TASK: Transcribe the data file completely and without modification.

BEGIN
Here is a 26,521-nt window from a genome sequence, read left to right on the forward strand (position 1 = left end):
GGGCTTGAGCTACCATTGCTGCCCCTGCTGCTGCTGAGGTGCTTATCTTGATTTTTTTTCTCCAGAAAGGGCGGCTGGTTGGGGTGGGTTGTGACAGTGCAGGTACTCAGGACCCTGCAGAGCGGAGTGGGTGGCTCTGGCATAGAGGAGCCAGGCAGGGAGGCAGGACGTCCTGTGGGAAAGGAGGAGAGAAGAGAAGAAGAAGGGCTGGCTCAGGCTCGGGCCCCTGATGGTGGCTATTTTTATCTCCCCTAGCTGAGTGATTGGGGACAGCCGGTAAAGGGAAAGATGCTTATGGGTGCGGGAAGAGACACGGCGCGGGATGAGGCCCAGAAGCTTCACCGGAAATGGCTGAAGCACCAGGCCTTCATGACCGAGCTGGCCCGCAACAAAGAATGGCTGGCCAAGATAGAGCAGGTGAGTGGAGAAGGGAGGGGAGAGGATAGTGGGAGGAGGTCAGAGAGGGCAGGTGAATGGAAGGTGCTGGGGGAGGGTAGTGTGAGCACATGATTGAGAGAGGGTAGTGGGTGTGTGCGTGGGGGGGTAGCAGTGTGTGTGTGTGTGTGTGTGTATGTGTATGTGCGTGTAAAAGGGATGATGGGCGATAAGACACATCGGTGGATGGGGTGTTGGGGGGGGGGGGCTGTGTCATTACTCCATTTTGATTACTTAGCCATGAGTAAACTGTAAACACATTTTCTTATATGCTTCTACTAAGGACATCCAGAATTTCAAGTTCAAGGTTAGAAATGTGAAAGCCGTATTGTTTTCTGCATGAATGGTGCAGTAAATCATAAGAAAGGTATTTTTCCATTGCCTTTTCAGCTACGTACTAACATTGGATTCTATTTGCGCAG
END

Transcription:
Here is a 26,521-nt window from a genome sequence, read left to right on the forward strand (position 1 = left end):
GGGCTTGAGCTACCATTGCTGCCCCTGCTGCTGCTGAGGTGCTTATCTTGATTTTTTTTCTCCAGAAAGGGCGGCTGGTTGGGGTGGGTTGTGACAGTGCAGGTACTCAGGACCCTGCAGAGCGGAGTGGGTGGCTCTGGCATAGAGGAGCCAGGCAGGGAGGCAGGACGTCCTGTGGGAAAGGAGGAGAGAAGAGAAGAAGAAGGGCTGGCTCAGGCTCGGGCCCCTGATGGTGGCTATTTTTATCTCCCCTAGCTGAGTGATTGGGGACAGCCGGTAAAGGGAAAGATGCTTATGGGTGCGGGAAGAGACACGGCGCGGGATGAGGCCCAGAAGCTTCACCGGAAATGGCTGAAGCACCAGGCCTTCATGACCGAGCTGGCCCGCAACAAAGAATGGCTGGCCAAGATAGAGCAGGTGAGTGGAGAAGGGAGGGGAGAGGATAGTGGGAGGAGGTCAGAGAGGGCAGGTGAATGGAAGGTGCTGGGGGAGGGTAGTGTGAGCACATGATTGAGAGAGGGTAGTGGGTGTGTGCGTGGGGGGGTAGCAGTGTGTGTGTGTGTGTGTGTGTATGTGTATGTGCGTGTAAAAGGGATGATGGGCGATAAGACACATCGGTGGATGGGGTGTTGGGGGGGGGGGGCTGTGTCATTACTCCATTTTGATTACTTAGCCATGAGTAAACTGTAAACACATTTTCTTATATGCTTCTACTAAGGACATCCAGAATTTCAAGTTCAAGGTTAGAAATGTGAAAGCCGTATTGTTTTCTGCATGAATGGTGCAGTAAATCATAAGAAAGGTATTTTTCCATTGCCTTTTCAGCTACGTACTAACATTGGATTCTATTTGCGCAG